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Michael Loy

Age: 18
Invention at Age: 16
Portland. OR

Developing a Novel pH Buffer Methodology to Inhibit Concrete Corrosion 

loy

Developing a Novel pH Buffer Methodology to Inhibit Concrete Corrosion 

Have you ever wondered why concrete sidewalks crack? Do you know why bridges collapse? As 2nd Place Grand Prize Award winner at the 2008 Intel Science and Engineering Fair (ISEF) in Materials Science and Bioengineering, Michael Loy of Oregon Episcopal School in Portland, Oregon searched for the answers and solutions.  Most people don’t know that concrete uses up more natural resources than any other industry, contributes to carbon dioxide emissions and global warming and costs over $100 billion dollars per year in repair and replacement in the United States alone!
Michael’s innovative research project focused on reducing the deterioration of concrete by “Designing a Novel pH Buffer Methodology to Inhibit Concrete Corrosion”.  He created a non-toxic, cost-effective chemical admixture which, when added to the concrete mix, reduced the probability of corrosion in steel reinforced concrete without significantly affecting other concrete properties.  Since corrosion is a major cause of concrete deterioration, Michael’s project has huge implications for the concrete industry by extending the service life of concrete and promoting a sustainable environment.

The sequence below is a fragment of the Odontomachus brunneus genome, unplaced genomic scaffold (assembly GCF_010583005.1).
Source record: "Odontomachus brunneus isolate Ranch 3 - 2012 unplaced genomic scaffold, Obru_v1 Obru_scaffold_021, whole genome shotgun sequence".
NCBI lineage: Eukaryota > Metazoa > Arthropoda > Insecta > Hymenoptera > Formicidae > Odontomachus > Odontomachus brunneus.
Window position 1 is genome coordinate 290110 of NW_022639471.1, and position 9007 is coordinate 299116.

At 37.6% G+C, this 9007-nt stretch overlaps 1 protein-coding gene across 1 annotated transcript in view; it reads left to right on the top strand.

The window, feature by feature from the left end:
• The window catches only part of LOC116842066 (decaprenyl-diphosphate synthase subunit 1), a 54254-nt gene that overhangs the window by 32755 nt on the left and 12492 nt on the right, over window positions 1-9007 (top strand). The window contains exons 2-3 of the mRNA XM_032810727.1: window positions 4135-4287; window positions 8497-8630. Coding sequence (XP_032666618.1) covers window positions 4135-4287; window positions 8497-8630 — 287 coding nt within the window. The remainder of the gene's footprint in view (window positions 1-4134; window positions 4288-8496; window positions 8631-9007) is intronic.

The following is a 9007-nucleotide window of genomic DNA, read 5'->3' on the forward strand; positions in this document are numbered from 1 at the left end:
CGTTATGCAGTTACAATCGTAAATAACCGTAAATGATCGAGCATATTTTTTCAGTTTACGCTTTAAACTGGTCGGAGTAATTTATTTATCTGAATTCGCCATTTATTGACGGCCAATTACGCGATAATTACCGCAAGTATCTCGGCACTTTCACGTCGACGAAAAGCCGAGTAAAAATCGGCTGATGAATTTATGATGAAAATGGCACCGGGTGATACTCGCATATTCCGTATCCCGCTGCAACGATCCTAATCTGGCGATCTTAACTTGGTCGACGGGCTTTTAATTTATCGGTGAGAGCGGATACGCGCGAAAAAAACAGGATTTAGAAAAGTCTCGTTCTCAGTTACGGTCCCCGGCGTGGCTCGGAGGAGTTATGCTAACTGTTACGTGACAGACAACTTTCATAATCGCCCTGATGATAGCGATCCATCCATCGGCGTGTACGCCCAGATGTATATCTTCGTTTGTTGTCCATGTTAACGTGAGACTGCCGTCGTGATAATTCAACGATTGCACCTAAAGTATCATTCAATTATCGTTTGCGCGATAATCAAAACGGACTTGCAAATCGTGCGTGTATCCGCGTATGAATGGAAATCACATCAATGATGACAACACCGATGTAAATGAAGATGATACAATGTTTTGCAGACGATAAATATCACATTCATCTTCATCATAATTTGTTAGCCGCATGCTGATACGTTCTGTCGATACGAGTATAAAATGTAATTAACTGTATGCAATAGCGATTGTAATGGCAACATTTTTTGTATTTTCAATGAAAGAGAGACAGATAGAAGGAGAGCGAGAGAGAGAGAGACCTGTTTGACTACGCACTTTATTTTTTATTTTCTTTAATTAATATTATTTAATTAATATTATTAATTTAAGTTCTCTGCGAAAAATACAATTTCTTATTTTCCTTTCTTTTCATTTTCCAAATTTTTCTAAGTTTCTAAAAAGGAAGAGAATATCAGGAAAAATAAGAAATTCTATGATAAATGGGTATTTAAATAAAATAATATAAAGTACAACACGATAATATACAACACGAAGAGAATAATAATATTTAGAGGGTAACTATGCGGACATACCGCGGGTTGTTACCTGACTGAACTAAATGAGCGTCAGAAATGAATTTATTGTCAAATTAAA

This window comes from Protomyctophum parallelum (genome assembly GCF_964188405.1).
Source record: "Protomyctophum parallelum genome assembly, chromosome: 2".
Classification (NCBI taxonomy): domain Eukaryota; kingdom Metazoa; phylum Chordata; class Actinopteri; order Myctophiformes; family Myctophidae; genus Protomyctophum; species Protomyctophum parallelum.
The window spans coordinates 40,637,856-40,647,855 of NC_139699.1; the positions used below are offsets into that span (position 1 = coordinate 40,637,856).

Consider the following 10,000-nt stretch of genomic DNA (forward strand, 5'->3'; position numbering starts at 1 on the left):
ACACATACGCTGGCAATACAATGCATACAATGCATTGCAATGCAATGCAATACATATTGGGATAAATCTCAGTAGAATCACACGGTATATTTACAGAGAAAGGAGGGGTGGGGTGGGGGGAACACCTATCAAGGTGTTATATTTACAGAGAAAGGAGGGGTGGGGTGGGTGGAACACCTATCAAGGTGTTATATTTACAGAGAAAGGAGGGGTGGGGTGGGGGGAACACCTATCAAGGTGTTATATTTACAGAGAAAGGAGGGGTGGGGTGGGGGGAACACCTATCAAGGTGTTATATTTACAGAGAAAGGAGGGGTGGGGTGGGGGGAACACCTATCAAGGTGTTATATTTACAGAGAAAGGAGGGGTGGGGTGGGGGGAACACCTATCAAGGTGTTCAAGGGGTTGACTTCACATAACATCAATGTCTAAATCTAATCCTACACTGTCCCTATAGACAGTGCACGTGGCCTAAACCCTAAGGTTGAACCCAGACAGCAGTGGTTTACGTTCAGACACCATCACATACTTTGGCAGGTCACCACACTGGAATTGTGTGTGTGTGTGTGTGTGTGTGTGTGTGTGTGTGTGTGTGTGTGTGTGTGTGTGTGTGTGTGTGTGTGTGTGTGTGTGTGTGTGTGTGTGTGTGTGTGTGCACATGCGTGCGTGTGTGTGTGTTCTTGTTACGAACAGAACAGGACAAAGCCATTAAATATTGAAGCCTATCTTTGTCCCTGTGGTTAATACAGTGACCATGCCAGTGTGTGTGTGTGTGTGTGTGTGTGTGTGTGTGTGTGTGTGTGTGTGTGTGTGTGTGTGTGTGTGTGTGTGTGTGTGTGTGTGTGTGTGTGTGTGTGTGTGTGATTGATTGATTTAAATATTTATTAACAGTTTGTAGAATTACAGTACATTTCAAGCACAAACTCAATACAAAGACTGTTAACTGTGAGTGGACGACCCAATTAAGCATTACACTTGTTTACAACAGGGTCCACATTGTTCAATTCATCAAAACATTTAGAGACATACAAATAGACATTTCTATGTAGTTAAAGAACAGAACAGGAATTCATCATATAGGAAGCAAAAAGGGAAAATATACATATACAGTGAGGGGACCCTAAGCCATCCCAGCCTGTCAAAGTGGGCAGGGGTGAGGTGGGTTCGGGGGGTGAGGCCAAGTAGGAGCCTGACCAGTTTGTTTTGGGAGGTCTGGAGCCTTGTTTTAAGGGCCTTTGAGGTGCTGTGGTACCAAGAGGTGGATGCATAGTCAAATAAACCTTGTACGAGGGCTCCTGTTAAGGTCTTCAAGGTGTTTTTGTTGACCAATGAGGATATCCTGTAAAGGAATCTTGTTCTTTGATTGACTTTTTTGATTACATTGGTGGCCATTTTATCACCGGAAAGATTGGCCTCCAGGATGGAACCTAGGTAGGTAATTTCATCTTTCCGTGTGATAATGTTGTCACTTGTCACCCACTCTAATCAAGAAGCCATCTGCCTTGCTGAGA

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 We gratefully acknowledge the generous support of the Christopher Columbus Fellowship Foundation for the National Gallery of America's Young Inventors, 1999-2006

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The National Gallery for America's Young Inventors ™ is the only nationally recognized hall of fame for student inventors, established in 1993 and given permission by the adult National Inventors Hall of Fame Board in Washington, D.C. to archive and enshrine great student inventions and inventors K-12.


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